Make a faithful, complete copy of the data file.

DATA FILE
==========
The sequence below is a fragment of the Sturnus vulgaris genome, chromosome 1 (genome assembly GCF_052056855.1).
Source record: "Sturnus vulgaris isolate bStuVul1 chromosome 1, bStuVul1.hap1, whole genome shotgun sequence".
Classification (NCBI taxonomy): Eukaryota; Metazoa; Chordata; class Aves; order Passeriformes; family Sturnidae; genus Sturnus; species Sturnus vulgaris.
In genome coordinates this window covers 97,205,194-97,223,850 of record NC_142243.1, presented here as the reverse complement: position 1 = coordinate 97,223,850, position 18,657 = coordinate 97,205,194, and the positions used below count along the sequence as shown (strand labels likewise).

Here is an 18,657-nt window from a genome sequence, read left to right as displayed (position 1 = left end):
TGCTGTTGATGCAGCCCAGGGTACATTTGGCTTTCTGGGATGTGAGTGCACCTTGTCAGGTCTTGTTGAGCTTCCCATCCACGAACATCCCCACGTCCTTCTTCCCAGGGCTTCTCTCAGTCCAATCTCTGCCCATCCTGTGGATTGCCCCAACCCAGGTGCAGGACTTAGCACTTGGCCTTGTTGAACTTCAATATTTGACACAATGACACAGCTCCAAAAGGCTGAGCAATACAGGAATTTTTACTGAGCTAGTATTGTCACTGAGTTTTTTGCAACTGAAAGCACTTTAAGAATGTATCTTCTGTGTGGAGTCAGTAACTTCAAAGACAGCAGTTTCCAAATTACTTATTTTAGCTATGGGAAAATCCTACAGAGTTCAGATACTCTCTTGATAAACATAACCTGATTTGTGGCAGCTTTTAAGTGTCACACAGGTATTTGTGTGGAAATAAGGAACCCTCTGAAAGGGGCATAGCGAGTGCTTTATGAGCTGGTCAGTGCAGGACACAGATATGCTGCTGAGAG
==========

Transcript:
The sequence below is a fragment of the Sturnus vulgaris genome, chromosome 1 (genome assembly GCF_052056855.1).
Source record: "Sturnus vulgaris isolate bStuVul1 chromosome 1, bStuVul1.hap1, whole genome shotgun sequence".
Classification (NCBI taxonomy): Eukaryota; Metazoa; Chordata; class Aves; order Passeriformes; family Sturnidae; genus Sturnus; species Sturnus vulgaris.
In genome coordinates this window covers 97,205,194-97,223,850 of record NC_142243.1, presented here as the reverse complement: position 1 = coordinate 97,223,850, position 18,657 = coordinate 97,205,194, and the positions used below count along the sequence as shown (strand labels likewise).

Here is an 18,657-nt window from a genome sequence, read left to right as displayed (position 1 = left end):
TGCTGTTGATGCAGCCCAGGGTACATTTGGCTTTCTGGGATGTGAGTGCACCTTGTCAGGTCTTGTTGAGCTTCCCATCCACGAACATCCCCACGTCCTTCTTCCCAGGGCTTCTCTCAGTCCAATCTCTGCCCATCCTGTGGATTGCCCCAACCCAGGTGCAGGACTTAGCACTTGGCCTTGTTGAACTTCAATATTTGACACAATGACACAGCTCCAAAAGGCTGAGCAATACAGGAATTTTTACTGAGCTAGTATTGTCACTGAGTTTTTTGCAACTGAAAGCACTTTAAGAATGTATCTTCTGTGTGGAGTCAGTAACTTCAAAGACAGCAGTTTCCAAATTACTTATTTTAGCTATGGGAAAATCCTACAGAGTTCAGATACTCTCTTGATAAACATAACCTGATTTGTGGCAGCTTTTAAGTGTCACACAGGTATTTGTGTGGAAATAAGGAACCCTCTGAAAGGGGCATAGCGAGTGCTTTATGAGCTGGTCAGTGCAGGACACAGATATGCTGCTGAGAG